GE Healthcare Camden Group Insights Blog

Mapping Your Medical Staff Development: Keys to Success

Posted by Matthew Smith on Feb 26, 2013 10:21:00 PM

Medical staff development mappingTraditional medical staff development planning is no longer enough. In today’s market, hospitals need to understand the physician segments within their medical staffs and create relationship-building strategies focused on meeting physicians’ lifestyle, financial, and status needs.

In most hospitals, medical staff development planning begins and ends with the organization’s needs. The hospital determines its market requirements, prioritizes specialties for development, allocates recruitment funds, and hopes to connect with physicians interested in relocating. This level of planning is important, but it does not go far enough. In today’s tight market for physician talent, there is a big gap between what a hospital needs and what it can easily get.

Better performing hospitals and health systems create powerful physician strategies by taking staff development planning one step further. In addition to looking at their own needs, they identify the needs and aspirations of key physicians and physician groups. The resulting psychosocial “map” enables these hospitals to develop individualized strategies for building strong physician relationships.

Understand Physician Motivations

How do you map your medical staff? Start with a traditional medical staff development plan. Look at revenue and contribution margin by specialty, and overlay market share data and demographic projections. Prioritize the specialties by profitability, growth opportunity, and strategic value, and develop recruiting targets.

Now, instead of launching directly into recruiting, investigate and categorize the concerns, aspirations, and priorities of the various physicians within these target specialties. In my experience, physicians today fall within a number of different “need segments”:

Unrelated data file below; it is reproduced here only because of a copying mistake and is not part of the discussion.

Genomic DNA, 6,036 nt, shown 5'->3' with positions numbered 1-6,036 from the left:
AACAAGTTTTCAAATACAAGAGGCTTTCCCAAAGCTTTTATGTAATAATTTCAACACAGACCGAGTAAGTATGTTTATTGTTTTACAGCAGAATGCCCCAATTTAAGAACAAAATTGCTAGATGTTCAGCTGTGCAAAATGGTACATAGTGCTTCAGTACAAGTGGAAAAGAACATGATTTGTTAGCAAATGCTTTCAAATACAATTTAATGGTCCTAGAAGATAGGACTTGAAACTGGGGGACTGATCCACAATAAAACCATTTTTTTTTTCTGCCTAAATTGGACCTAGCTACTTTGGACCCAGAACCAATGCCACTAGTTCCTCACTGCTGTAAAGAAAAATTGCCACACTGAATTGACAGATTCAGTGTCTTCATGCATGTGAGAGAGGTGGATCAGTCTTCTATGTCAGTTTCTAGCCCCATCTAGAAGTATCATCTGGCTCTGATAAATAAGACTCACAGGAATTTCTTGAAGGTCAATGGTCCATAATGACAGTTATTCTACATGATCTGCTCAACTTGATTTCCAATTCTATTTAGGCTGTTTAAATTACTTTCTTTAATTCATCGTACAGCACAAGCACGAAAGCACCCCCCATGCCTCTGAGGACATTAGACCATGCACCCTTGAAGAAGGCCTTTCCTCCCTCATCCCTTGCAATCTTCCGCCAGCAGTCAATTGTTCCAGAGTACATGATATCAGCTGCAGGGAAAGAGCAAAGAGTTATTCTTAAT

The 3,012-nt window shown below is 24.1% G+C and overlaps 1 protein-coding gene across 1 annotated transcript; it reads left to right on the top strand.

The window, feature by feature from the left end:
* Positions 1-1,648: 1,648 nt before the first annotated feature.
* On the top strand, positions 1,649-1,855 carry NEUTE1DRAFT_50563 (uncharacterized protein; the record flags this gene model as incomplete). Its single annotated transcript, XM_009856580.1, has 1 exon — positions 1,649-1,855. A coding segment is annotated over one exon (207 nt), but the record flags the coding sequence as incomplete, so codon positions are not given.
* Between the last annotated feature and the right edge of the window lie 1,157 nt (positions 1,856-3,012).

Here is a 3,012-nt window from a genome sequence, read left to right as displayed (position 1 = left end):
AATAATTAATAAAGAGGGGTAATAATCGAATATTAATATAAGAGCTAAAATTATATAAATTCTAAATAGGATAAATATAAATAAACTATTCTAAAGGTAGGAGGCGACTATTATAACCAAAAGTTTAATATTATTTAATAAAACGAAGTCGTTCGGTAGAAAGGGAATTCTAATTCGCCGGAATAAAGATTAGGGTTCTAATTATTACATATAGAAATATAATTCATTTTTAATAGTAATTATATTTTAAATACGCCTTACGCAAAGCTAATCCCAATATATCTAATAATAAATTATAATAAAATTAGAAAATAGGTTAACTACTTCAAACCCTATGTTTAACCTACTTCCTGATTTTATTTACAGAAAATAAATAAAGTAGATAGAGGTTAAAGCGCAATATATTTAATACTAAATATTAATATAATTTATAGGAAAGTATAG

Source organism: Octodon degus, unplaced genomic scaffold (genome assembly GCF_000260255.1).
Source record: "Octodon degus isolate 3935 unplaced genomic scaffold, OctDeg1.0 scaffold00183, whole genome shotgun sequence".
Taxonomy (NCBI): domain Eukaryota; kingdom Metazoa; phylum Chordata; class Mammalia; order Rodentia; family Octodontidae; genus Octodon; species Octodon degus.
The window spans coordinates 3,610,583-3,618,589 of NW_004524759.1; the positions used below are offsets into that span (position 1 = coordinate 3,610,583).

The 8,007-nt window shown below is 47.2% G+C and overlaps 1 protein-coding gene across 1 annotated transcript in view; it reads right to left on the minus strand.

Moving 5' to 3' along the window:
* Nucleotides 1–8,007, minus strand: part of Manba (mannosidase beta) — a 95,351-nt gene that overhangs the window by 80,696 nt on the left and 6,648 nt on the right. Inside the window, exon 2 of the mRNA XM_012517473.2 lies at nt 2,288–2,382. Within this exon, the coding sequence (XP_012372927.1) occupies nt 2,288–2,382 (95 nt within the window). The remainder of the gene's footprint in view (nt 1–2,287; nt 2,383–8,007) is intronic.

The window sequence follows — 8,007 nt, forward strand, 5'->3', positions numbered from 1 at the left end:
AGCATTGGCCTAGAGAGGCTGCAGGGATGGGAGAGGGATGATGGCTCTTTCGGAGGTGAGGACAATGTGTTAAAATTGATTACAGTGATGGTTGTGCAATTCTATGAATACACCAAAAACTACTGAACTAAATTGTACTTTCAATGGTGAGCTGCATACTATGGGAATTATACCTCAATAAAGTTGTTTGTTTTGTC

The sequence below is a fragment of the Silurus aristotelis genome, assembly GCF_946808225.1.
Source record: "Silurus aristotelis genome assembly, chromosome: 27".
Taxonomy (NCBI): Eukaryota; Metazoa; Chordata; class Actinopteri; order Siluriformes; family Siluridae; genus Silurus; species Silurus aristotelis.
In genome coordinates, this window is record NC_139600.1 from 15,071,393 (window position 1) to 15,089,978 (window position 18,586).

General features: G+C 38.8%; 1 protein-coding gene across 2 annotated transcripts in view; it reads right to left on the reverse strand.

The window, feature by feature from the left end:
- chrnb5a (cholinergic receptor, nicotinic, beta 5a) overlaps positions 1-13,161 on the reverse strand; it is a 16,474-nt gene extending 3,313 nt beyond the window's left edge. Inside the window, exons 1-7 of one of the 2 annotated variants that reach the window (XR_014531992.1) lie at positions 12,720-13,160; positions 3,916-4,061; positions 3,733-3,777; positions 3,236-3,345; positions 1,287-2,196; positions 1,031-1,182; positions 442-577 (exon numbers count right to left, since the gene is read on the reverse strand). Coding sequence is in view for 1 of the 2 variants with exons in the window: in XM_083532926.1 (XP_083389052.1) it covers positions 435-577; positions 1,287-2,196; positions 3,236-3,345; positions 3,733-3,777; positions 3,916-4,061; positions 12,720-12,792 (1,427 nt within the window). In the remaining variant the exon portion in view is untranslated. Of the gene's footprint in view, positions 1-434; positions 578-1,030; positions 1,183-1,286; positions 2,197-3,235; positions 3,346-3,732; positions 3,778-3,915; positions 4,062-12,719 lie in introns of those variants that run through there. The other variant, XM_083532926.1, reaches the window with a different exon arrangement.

Lifestyle. One segment is made up of physicians who are very interested in work/life balance. They are typically younger physicians who do not want professional demands to overwhelm their family responsibilities. This drive is most common among primary care physicians, but it is becoming more prevalent among specialty providers.

Financial. In today’s environment of declining reimbursement and rising practice costs, many physicians are very motivated by financial pressures. This includes family practitioners with lower incomes and highly trained specialists who want a greater payoff on their career investment.

Status. A third major driver among physicians today is the need for status and recognition. This need segment cuts across the entire physician spectrum, from doctors who want to be offered the opportunity to reinvent healthcare delivery to entrepreneur physicians looking for business leadership opportunities.

There is no such thing as a doctor who is focused exclusively on lifestyle issues or an MD who is motivated purely by financial concerns. Rather, physicians generally experience all these motivations in varying degrees. Underlying them all is the desire to practice medicine without distractions. The point is to understand how these motivations exist within your medical staff so you can engage physicians constructively.

Develop Alternative Solutions

After you have mapped your medical staff in terms of their motivations and aspirations, work with individual physicians and groups to develop alternative strategies for meeting their key needs.

Physicians with lifestyle priorities

Hospitals can take a variety of approaches to deliver on the needs of physicians with lifestyle priorities. For many, an employment arrangement will be the most effective means. Hospital employment can stabilize the practice environment for physicians and, within a large group, limit call demands. Well-run employed groups will also take many of the headaches of practice management away from physicians.
Physicians with financial priorities.

Hospitals are also in a good position to help physicians satisfy financial needs. The best way for primary care physicians to supplement their income is to develop sources of ancillary revenue. Hospitals can facilitate this by creating an employed multispecialty practice that incorporates both primary care and specialty physicians. CT, MRI, and other ancillary services structured within this group can increase physician income by 15 percent or more. In addition, improved practice management can lead to further improvements in billing and collections.